Yeah i think i understand how they work, but its not exactly what im looking for. Im making a simple game where there you choose option one or two and then you go to another room where you make other choices and so on.
    This is the class of the Constructor
    Code (CSharp):
    1. [System.Serializable]
    2. public class Room
    3. {
    4.     public string story; // this is what happend in the room
    5.     public string text1; // this is what you will do
    6.     public string text2;
    7.     public Room option1; // this is the room you will go to
    8.     public Room option2;
    9.  
    10.     public Room(string story, string text1, string text2, Room opt1, Room opt2)
    11.     {
    12.         this.story = story;
    13.         this.text1 = text1;
    14.         this.text2 = text2;
    15.         this.option1 = opt1;
    16.         this.option2 = opt2;
    17.     }
    I thought of creating another Constructor for the Option like this:
    Code (CSharp):
    1. public class Option
    2. {
    3.     public string text;
    4.     public Room room;
    5.  
    6.     public Option(string text, Room room)
    7.     {
    8.         this.text = text;
    9.         this.room = room;
    10.     }
    11. }
    But the problem is that if I want to make for example 20 rooms, I need 20 lines for the rooms and 40 lines for the options. It will be impossible to understand what's going on with the code or the logic.

    I'm a bit embarrassed because im asking you nearly all of the game logic but it would very much appreciated.
    Thanks for your time!
     
    Schneider21 likes this.
  4. Schneider21

    Schneider21

    Joined:
    Feb 6, 2014
    Posts:
    3,512
    Ah, I gotcha. I think the piece of the puzzle you're missing here is what are collectively referred to as Collections.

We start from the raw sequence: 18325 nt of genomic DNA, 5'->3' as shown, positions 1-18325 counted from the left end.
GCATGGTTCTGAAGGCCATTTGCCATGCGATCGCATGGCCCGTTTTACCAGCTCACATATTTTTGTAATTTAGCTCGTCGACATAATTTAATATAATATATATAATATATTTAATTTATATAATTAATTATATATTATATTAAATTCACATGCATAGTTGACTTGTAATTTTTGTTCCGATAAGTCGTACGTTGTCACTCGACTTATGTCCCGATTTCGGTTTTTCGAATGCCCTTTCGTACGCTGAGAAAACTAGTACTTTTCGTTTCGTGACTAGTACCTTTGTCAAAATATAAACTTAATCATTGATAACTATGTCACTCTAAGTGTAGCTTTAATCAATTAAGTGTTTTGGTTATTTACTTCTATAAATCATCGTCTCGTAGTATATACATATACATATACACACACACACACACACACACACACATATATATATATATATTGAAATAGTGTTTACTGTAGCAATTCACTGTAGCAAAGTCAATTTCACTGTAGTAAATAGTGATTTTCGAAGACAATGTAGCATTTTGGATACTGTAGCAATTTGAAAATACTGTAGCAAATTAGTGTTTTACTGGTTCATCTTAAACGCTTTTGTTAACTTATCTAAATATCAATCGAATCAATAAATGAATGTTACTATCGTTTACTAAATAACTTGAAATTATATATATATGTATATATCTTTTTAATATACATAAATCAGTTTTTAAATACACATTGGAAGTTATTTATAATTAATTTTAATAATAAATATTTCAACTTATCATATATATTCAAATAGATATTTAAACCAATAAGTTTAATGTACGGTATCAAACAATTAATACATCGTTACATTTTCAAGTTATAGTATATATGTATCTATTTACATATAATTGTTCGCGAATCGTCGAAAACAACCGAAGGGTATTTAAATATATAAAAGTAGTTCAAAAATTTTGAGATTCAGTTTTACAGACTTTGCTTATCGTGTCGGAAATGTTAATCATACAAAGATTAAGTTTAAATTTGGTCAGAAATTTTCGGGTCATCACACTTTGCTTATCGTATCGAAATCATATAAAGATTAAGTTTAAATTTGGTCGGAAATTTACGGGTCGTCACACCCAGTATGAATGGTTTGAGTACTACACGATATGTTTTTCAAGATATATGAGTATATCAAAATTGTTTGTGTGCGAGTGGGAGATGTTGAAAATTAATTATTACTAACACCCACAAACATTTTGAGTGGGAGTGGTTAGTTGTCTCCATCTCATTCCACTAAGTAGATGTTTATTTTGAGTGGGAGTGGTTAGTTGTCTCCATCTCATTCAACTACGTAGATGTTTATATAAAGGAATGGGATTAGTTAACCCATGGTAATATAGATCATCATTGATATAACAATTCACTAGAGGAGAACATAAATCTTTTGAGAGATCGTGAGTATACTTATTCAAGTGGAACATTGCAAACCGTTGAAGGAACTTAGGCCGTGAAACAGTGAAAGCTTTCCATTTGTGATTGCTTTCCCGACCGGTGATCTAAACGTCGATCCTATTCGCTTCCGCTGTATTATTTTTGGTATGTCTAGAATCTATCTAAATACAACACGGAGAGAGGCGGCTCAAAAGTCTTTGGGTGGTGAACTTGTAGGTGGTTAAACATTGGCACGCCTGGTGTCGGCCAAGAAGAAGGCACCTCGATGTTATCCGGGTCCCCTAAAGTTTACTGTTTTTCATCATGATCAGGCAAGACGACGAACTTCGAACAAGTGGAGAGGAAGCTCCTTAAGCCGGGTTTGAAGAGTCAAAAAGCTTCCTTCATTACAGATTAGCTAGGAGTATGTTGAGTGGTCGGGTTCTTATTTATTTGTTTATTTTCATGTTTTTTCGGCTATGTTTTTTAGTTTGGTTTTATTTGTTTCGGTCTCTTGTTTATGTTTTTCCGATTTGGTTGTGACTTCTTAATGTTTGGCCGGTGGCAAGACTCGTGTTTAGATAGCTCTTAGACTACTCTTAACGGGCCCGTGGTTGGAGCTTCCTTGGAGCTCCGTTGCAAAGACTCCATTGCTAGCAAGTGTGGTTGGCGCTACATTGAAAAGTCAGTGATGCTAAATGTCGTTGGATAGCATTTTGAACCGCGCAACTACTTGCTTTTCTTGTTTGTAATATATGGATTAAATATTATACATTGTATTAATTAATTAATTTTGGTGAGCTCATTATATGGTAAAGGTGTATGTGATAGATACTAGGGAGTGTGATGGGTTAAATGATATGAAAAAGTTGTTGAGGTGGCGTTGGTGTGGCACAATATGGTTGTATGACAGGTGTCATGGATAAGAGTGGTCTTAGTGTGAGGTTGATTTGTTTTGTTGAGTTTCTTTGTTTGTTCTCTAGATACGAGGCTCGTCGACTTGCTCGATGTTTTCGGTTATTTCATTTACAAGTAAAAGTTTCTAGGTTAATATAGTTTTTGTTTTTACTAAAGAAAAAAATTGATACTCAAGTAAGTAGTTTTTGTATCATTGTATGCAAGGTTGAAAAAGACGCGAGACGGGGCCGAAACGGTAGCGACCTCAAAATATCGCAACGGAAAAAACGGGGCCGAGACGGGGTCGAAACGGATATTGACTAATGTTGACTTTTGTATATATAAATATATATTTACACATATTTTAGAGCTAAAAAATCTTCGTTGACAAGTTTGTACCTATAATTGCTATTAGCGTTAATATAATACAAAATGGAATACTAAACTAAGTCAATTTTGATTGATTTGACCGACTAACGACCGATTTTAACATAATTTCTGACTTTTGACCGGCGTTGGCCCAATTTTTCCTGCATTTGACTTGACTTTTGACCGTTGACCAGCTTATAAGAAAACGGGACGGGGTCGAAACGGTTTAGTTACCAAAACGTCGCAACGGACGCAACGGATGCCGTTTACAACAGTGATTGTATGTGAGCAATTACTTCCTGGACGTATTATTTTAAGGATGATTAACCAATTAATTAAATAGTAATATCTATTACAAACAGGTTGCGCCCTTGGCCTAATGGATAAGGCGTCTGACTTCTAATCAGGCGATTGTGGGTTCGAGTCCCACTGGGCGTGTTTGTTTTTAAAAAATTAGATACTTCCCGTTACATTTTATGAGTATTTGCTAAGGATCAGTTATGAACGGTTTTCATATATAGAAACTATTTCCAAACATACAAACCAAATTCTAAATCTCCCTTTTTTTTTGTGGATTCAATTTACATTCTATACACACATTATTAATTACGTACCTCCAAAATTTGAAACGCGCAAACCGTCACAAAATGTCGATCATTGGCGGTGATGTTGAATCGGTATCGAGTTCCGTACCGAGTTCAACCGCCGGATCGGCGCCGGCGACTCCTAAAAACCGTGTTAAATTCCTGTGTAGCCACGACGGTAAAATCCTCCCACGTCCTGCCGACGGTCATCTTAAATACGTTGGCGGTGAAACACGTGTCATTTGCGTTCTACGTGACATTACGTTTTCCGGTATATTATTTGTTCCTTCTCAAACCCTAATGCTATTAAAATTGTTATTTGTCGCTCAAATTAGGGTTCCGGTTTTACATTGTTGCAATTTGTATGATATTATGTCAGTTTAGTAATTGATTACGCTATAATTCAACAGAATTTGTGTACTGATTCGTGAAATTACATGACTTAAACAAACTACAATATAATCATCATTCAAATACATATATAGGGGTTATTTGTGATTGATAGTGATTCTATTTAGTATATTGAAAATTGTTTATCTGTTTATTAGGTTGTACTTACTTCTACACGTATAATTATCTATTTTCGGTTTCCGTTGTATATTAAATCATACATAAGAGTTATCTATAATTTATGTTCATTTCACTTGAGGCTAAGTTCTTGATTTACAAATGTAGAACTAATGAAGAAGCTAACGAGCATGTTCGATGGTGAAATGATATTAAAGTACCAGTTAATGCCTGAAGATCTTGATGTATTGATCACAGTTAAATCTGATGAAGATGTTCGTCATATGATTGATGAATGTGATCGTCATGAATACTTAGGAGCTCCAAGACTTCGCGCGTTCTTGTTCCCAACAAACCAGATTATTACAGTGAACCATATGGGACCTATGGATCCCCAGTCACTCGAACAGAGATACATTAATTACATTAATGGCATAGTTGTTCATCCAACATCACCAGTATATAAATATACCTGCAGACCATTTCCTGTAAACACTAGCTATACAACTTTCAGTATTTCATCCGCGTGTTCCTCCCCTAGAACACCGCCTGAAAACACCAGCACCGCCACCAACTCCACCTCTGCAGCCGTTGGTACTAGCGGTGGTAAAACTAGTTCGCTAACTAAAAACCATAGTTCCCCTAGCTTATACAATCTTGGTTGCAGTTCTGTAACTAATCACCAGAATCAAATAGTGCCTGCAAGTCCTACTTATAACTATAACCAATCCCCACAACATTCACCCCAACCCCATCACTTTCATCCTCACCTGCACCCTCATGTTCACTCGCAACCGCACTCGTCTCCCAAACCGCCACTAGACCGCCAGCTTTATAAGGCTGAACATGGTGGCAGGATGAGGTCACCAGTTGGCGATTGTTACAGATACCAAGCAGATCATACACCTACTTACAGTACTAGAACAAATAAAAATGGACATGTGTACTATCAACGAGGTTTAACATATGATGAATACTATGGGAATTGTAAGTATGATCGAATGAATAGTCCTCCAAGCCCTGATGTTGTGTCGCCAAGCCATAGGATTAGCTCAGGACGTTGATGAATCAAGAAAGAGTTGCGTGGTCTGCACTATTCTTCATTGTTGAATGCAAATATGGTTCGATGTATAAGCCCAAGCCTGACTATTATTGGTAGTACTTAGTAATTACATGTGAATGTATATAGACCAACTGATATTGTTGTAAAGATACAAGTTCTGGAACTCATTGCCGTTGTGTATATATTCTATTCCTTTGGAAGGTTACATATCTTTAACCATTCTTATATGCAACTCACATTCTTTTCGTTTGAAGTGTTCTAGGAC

Collections are things like arrays, Lists, Dictionaries, and my personal favorite, Hashsets. When combined with custom data types, they can be extremely powerful.

    Code (CSharp):
    1. public class Room {
    2.     // Room-specific details here
    3.     public string storyText;
    4.     public List<RoomOption> roomOptions;
    5. }
    6.  
    7. public struct RoomOption {
    8.     public Room gotoRoom;
    9.     public string optionText;
    10. }
    11.  
    12. public class RoomMovement: MonoBehavior {
    13.     public Room roomData;
    14.  
    15.     private void Start() {
    16.         // Display the room's storyText to the player
    17.  
    18.         // Loop through room's roomOptions and create buttons for each
    19.         // Set the button's text to each RoomOption's optionText value
    20.  
    21.         // OnClick, execute GoToRoom(gotoRoom) for that option
    22.     }
    23.  
    24.     public void GoToRoom(Room room) {
    25.         // Load room
    26.     }
    27. }
    Please keep in mind this is barely above pseudocode level, and I can't say I'd structure things this way myself, but it should get you moving in the right direction, at least. It's worth looking into ScriptableObjects and using instances of those instead of plain C# classes, as it provides a number of advantages like Inspector reference assignments which might be particularly useful for you.
     
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  5. jacob77898

    jacob77898

    Joined:
    Oct 7, 2021
    Posts:
    13
    Big thanks for you man. You really pointed me at the right direction, I haven't look about ScriptableObjects, but i sure will. Thanks!
     
    Schneider21 likes this.